The Institute for Fiscal Studies described it as the biggest tax-raising budget since 1993, increasing the state’s net take by £29bn in 2025-26
With lives and livelihoods still at risk, Chancellor Rishi Sunak's Budget is focused on short-term support for people's jobs and finances.
But there are signs of what will happen next and how this will affect the money in your pocket.
1. Paying the wages of those on furlough
Although it was announced in advance, like many other key measures, the extension of furlough is significant for millions of people.
The scheme - which pays 80% of employees' wages for the hours they cannot work in the pandemic - has been extended until September.
Young and lower-paid people have been among the most likely to have been furloughed during the pandemic.
While this is designed to protect their jobs from redundancy, many will have found that their income has been a fifth less than they had anticipated over the course of 18 months.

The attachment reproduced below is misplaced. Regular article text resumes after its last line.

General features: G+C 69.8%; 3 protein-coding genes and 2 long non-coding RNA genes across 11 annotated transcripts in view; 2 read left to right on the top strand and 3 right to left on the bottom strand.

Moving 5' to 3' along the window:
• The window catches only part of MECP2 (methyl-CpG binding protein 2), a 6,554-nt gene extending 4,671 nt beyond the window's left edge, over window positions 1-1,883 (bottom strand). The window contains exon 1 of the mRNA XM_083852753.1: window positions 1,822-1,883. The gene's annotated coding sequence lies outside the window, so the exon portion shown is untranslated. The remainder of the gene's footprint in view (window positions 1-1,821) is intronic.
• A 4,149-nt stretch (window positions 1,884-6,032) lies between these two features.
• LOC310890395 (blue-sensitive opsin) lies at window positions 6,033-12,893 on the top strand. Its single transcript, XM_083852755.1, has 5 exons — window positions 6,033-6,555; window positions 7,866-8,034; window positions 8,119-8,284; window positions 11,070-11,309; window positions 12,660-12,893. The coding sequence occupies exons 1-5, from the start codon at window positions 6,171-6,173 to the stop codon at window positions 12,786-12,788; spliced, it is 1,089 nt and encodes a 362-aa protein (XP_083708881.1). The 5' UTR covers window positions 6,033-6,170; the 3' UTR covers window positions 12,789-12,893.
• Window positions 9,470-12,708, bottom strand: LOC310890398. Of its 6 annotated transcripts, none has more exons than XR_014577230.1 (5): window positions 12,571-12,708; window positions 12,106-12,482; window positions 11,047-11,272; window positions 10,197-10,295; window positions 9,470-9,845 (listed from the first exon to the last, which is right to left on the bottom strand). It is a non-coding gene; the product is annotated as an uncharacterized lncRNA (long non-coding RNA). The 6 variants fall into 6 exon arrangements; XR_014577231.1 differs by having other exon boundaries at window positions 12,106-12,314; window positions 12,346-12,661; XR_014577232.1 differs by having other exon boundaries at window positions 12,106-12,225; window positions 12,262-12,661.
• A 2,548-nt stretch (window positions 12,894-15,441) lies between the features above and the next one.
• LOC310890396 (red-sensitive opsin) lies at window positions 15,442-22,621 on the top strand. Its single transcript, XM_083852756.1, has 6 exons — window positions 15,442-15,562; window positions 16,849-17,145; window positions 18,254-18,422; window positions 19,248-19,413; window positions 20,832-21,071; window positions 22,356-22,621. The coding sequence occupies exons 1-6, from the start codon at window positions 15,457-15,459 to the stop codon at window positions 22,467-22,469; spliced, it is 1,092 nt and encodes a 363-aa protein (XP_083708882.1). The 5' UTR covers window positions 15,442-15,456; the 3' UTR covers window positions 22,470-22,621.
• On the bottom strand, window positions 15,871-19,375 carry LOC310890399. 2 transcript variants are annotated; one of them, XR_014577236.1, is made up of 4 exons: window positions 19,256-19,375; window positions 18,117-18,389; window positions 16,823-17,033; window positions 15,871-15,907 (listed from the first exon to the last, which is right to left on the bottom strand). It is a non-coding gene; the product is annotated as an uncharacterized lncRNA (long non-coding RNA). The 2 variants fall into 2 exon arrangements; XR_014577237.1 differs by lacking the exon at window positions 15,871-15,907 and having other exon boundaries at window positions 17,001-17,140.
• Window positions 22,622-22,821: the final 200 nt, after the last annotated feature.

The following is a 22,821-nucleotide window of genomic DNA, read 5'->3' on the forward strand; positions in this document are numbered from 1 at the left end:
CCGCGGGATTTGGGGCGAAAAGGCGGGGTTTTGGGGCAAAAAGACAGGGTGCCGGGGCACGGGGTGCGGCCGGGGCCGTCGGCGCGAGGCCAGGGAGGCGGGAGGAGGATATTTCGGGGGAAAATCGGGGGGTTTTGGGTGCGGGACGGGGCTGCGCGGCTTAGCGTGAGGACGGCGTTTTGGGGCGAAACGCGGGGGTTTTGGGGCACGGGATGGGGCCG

The National Living Wage will rise to £8.91 from April, from £8.72. That is a 2.2% rise and will be for people aged 23 and over.
2. Jabs, then jobs
Money promised for the vaccine rollout does not directly affect the amount of money that goes into the pockets of individuals.
But the extra £1.65bn to help vaccinate every adult by the end of July should mean people can get back to work and the economy can start to recover.
Quicker jabs mean more jobs protected, which means that incomes can recover or be maintained.
3. Support for the self-employed
Furlough supports employed people. The equivalent for the self-employed comes in the form of grants through the Coronavirus Self-Employed Income Support Scheme (SEISS).